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Erie County legislators struggle with 2 a.m. bar closing measure but ultimately vote no

The legislator who had the most to gain – or to lose – by voting on a proposal to roll back restaurant and bar closing times from 4 a.m. to 2 a.m. remained silent in the end.

Democratic legislator Thomas Loughran ran for re-election last fall and said he felt compelled to call for a public hearing after County Clerk Chris Jacobs released a poll showing that 69 percent of Erie County residents supported an earlier bar closing time. But he wasn’t happy to have the issue thrust before him.

As the owner of Loughran’s Bar & Restaurant in Snyder for the past 37 years, he had personal reservations about what such a change would mean for his business, and businesses like his.

“Either way, you could have argued I would have benefited,” he said.

He abstained from voting on the measure Thursday afternoon.

Meanwhile, Republican Legislator Kevin Hardwick experienced a change of heart. He had been prepared to vote against the 2 a.m. bar closing measure, but changed his mind after Tuesday’s public hearing, which lasted nearly three hours and showed wide support for the earlier closing time. In the end, he was one of only three legislators to favor the earlier cutoff time. Seven others voted to let the 4 a.m. closing time remain unchanged.

Majority Leader Joseph Lorigo predicted this type of outcome two weeks ago, when he angrily decried the call for a public hearing as little more than a dog-and-pony show to provide political cover for legislators who already knew exactly how they were going to vote. No matter what people said during the public hearing, he said, the outcome was clear: The proposal was going to fail.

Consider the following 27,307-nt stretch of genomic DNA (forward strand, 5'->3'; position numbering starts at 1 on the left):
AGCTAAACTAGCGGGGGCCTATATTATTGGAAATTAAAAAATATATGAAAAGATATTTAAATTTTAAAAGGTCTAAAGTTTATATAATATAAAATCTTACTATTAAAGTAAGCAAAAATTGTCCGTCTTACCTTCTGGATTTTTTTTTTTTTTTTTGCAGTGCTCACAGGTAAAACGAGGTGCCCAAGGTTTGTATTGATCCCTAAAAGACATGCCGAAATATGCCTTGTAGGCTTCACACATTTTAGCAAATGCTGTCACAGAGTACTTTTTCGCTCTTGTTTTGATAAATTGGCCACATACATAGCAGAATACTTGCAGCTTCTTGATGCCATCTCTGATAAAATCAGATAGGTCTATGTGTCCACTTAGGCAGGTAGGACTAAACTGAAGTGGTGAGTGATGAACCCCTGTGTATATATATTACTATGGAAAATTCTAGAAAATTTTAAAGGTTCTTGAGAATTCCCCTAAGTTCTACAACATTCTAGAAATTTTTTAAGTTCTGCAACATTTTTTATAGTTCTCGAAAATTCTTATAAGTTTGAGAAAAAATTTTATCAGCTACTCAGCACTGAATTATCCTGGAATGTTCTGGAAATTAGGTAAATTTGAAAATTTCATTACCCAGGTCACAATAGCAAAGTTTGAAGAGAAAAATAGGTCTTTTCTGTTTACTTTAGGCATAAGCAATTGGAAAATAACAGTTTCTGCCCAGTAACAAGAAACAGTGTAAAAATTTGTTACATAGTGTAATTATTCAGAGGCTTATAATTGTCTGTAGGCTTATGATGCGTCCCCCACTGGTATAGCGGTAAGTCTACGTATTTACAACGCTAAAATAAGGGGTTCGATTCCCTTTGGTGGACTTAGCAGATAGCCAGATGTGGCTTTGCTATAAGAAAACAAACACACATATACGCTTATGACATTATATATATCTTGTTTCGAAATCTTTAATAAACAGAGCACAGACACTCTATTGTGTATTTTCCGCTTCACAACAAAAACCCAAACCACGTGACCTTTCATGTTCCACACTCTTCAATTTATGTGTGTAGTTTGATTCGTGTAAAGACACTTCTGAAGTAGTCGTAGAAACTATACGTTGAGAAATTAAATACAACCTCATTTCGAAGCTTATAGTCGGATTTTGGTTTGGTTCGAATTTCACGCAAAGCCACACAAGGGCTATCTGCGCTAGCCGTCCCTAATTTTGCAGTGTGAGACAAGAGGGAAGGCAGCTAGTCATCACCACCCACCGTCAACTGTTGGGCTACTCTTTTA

He was mostly right about that.

But several legislators who originally said they weren’t interested in a public hearing and were tired of having the matter linger on, said Thursday that they were wrong to be so dismissive.

Hardwick was among those who didn’t expect a public hearing to matter.

Instead, he heard from half a dozen academics and researchers who persuaded him that a 2 a.m. bar closing measure was worth supporting.

Democratic Legislator Patrick B. Burke also said he learned something about the dangerous mix of fatigue and alcohol at the public hearing. Even though he still didn’t the support the closing proposal, he said, “I’m glad we had that public hearing. Originally, I was quite skeptical.”

Democratic Legislator Barbara Miller-Williams, whose Buffalo district includes Allentown and the Chippewa Entertainment District, said she was torn because her constituents are divided. She ultimately voted against the 2 a.m. proposal, but was moved enough to sponsor a new proposal asking the State Legislature to amend the law to give the public the right to vote on the bar closing issue in a referendum. Her resolution was sent to committee.

In the end, every Democrat but Loughran voted against the earlier closing time. That included city legislators Miller-Williams, Burke, Peter J. Savage III and Betty Jean Grant. Joining them were Lorigo, C-West Seneca; Lynne M. Dixon, I-Hamburg; and Edward A. Rath III, R-Amherst.

They argued that the bill would do serious economic harm to small businesses, jeopardize jobs in the hospitality industry, and yield few, if any, improvements to public safety.

Lorigo called efforts to connect the 4 a.m. bar closing time to more crimes “ludicrous” and said businesses should not be punished for people’s failure to take responsibility for their actions, he said.

Three Republicans voted in favor of the proposal: Ted Morton of Cheektowaga; Hardwick, and Chairman John J. Mills of Orchard Park.

They said they supported the earlier closing time because of the academic research and testimony from law enforcement officials and residents that it would lead to a reduction in crime, accidents and neighborhood disruptiveness. Morton, the sponsor of the 2 a.m. closing proposal, referred to statistics indicating that the majority of DWI arrests occur between 3 a.m. and 4 a.m.

“I guess it’s really easy, on an issue like this, to stick your head in the sand and say something doesn’t exist,” he said. “I get a little frustrated when I hear my colleagues say there is no evidence. We have been presented with a lot of evidence.”